There is another example of an institution purchasing a historic Music Row property that is much more recent, and much more relative to the situation with Studio ‘A’ since the studio will never be donated by its current owners like Studio ‘B’ was. In early July, Vanderbilt University purchased Sony’s century-old office on Music Row for $12.1 million. Vanderbilt was currently occupying 27,000 square feet of space in the building, and when it was put up for sale by Sony, who intends to move to Nashville’s “Gulch” area a couple of miles from its current location, the purchase made sense. Vanderbilt’s close proximity to Music Row made the logistics of the sale feasible, and just like Belmont University, who has numerous co-inhabited properties with Curb Records on Music Row, the university sees the Music Row campus as a natural extension of its borders and interest.

Though there is no good news in the Studio ‘A’ assessment by Bravo Development and Tim Reynolds, there is nothing here that is unexpected. And though some would like to think Tim Reynolds is going back on his word, from the very beginning Reynolds said, “We are now in the early stages of the engineer work and architectural work, but if that can be achieved, we will incorporate that studio and preserve it.”

READ: As It Is With Nashville’s Historic Places, So Should It Be w/ Music

The fight to save Studio ‘A’ is far from over, and the studio very well may still meet its demise. But now it is on the right track to the only possible solution that was ever out there in the first place: finding a new owner with a preservationist’s heart. Studio ‘A’ preservationists should join Bravo Development in the search for an altruistic owner, and make sure that Bravo is doing their due diligence in approaching Belmont, Venderbilt, Mike Curb, Scott Borchetta, The Country Music Hall of Fame, and other Music Row movers and shakers who might be in a position to do right by the Studio ‘A’ space’s historic significance.

Open Letter from Tim Reynolds of Bravo Development:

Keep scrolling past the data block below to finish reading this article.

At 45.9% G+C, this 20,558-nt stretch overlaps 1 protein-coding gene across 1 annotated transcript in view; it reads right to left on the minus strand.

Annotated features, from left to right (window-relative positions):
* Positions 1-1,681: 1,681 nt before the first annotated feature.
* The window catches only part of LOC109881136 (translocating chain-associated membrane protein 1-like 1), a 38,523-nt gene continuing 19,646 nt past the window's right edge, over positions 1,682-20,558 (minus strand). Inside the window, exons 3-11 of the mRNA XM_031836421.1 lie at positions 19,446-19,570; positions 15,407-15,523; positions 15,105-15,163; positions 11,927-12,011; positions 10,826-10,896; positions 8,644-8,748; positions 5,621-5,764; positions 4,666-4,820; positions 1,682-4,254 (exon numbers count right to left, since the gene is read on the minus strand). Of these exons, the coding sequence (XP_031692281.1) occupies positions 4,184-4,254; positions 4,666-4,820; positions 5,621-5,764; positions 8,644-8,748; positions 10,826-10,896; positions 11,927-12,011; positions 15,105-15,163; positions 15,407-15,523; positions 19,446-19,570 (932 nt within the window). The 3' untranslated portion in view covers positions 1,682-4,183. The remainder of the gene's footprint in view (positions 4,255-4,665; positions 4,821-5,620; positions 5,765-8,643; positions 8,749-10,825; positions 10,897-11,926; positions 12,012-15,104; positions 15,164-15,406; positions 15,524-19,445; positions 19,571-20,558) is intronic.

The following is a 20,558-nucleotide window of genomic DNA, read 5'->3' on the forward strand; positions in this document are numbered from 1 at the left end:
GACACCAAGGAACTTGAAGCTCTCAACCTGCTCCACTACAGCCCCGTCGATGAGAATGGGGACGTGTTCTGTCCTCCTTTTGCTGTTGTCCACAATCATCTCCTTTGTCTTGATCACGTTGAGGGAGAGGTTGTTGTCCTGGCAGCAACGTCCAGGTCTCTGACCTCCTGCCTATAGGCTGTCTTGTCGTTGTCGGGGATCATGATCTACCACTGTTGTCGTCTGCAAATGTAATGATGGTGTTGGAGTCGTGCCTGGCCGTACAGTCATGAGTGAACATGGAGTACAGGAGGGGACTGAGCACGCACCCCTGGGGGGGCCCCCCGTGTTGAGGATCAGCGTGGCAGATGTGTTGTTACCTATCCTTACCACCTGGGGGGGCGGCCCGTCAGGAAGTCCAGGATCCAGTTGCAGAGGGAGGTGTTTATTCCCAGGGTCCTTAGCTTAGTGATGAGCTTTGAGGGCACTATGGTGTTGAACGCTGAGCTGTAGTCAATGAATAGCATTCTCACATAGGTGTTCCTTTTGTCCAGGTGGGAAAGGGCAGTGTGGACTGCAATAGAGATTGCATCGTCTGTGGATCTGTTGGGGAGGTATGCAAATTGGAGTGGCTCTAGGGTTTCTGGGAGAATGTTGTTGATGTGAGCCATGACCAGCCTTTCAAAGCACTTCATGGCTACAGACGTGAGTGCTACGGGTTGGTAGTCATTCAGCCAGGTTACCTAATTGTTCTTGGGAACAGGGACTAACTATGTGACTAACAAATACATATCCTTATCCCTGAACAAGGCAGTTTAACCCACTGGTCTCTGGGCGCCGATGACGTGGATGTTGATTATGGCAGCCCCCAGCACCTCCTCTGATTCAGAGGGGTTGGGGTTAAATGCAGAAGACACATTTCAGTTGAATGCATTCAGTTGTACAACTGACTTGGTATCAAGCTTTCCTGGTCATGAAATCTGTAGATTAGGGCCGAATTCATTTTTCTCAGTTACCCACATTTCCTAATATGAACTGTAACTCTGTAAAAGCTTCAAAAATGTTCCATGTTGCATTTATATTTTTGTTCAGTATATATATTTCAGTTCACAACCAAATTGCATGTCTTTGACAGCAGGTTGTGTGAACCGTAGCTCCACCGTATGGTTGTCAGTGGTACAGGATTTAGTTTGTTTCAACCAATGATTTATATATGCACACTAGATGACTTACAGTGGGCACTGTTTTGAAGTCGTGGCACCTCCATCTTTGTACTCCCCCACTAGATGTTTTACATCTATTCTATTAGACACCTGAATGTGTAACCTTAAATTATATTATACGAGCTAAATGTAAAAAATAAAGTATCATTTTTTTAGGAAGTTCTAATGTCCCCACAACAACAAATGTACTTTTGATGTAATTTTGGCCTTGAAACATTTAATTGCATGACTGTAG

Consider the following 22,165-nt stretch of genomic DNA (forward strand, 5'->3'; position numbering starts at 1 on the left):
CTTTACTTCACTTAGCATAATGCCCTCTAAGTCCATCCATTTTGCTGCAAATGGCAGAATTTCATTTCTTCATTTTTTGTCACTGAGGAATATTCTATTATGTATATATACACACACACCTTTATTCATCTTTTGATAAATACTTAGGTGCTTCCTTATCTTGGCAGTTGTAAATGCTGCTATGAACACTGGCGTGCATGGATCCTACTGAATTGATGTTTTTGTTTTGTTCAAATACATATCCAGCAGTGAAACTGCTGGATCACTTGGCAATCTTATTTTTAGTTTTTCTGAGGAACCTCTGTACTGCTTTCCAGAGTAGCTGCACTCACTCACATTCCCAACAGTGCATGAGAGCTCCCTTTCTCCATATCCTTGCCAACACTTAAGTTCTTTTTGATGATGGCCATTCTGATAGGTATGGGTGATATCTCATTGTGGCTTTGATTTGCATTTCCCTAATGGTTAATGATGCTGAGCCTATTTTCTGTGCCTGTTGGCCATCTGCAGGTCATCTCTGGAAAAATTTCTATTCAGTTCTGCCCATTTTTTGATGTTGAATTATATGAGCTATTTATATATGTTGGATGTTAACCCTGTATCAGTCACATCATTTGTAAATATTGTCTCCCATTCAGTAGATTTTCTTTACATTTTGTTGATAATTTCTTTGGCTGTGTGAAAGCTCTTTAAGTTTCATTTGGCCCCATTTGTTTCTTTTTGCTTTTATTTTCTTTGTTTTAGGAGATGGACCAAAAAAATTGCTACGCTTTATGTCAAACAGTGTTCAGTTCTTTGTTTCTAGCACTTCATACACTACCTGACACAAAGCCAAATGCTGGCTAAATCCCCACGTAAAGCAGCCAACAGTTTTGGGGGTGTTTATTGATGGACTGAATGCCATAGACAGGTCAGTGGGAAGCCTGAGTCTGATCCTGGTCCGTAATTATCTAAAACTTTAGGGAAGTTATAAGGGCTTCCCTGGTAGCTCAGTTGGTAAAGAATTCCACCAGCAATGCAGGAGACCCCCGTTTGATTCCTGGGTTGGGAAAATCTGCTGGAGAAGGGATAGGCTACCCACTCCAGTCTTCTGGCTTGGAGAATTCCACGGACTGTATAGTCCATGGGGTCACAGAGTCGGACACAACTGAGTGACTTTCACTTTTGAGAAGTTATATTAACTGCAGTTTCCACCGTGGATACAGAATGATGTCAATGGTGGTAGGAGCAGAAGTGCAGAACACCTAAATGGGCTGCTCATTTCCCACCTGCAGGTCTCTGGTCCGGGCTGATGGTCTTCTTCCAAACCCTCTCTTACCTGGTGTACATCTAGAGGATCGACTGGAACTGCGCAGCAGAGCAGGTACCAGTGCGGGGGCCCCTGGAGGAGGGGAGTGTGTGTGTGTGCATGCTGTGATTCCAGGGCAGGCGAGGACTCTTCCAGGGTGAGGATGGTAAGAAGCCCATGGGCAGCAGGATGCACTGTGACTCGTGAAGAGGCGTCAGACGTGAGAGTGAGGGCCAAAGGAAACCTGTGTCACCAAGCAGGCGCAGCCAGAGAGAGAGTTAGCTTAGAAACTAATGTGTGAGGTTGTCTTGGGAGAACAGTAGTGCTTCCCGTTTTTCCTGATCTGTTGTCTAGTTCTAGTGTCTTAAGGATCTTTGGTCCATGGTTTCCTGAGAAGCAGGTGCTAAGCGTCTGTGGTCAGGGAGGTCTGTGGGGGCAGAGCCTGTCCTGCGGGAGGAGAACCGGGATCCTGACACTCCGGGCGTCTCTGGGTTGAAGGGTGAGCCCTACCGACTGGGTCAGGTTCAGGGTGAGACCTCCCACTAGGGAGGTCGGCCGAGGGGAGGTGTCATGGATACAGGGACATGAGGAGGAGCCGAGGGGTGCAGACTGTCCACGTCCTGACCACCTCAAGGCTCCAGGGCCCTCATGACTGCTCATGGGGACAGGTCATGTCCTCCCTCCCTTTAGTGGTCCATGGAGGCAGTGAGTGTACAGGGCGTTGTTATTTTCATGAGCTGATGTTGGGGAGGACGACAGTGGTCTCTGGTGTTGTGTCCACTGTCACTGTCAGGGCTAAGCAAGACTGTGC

August 29, 2014

Over the past few months, there has been much public discussion surrounding cultural preservation concerns in Nashville, TN and more specifically, Music Row. As you are aware, last month Bravo Development LLC purchased 30 Music Square West – within which RCA Studio A is located. Our purchase has sparked a public debate on the potential preservation of the entire Music Row neighborhood.

We care a great deal about the history of Nashville and recognize the extent to which all corners of this city have served as songwriting inspiration, settings for landmark recordings, and performance venues over the long history of Country Music. The broader question at hand is how to best preserve that history while protecting the rights of property owners and recognizing Nashville’s evolving business climate.

We understand the property that we purchased was offered for sale for over a decade. The building was built in 1963 and is now in a visibly obvious, compromised state of repair. At the same time, Music Row, Downtown, The “Gulch”, Midtown and the like continue to attract the newest and most creative commercial and residential property offerings in our metropolitan area. Due to the age and condition of 30 Music Square West, management has and continues to face ongoing challenges leasing the property in this competitive marketplace. Based on these co-existing conditions, the building is no longer economically viable “as it is.”

We are in the business of identifying and studying the current use, adaptive re-use and the re-development of under-utilized or under-valued real estate. As such, we have and continue to work with most qualified professionals in exploring the architectural, structural, mechanical and aesthetic suitability of a building within the context of its local competitive market. We have been especially diligent with our analysis of 30 Music Square West and have engaged qualified professionals to thoroughly evaluate the building in its present condition. Now, with the results of those assessments in hand, we will consider all options regarding the best use of this property.

We have approached various cultural institutions about their interest in helping salvage the few elements of Studio A that are under our ownership. We hope to have positive news to report about those conversations in the coming days.

There is no question many legendary studio recordings came to life within the walls of Studio A and that those performances are worthy of commemoration; as such, our architects, advisors and designers are confident that there are many creative ways to memorialize these events. Again, we know there are many people who share our appreciation for Nashville’s music-rich history. We want to take the right “next step” with this property with careful consideration of its current condition and limitations.

Respectfully,
Tim Reynolds
Bravo Development, LLC

Sturgill Simpson Performing in Studio ‘A’: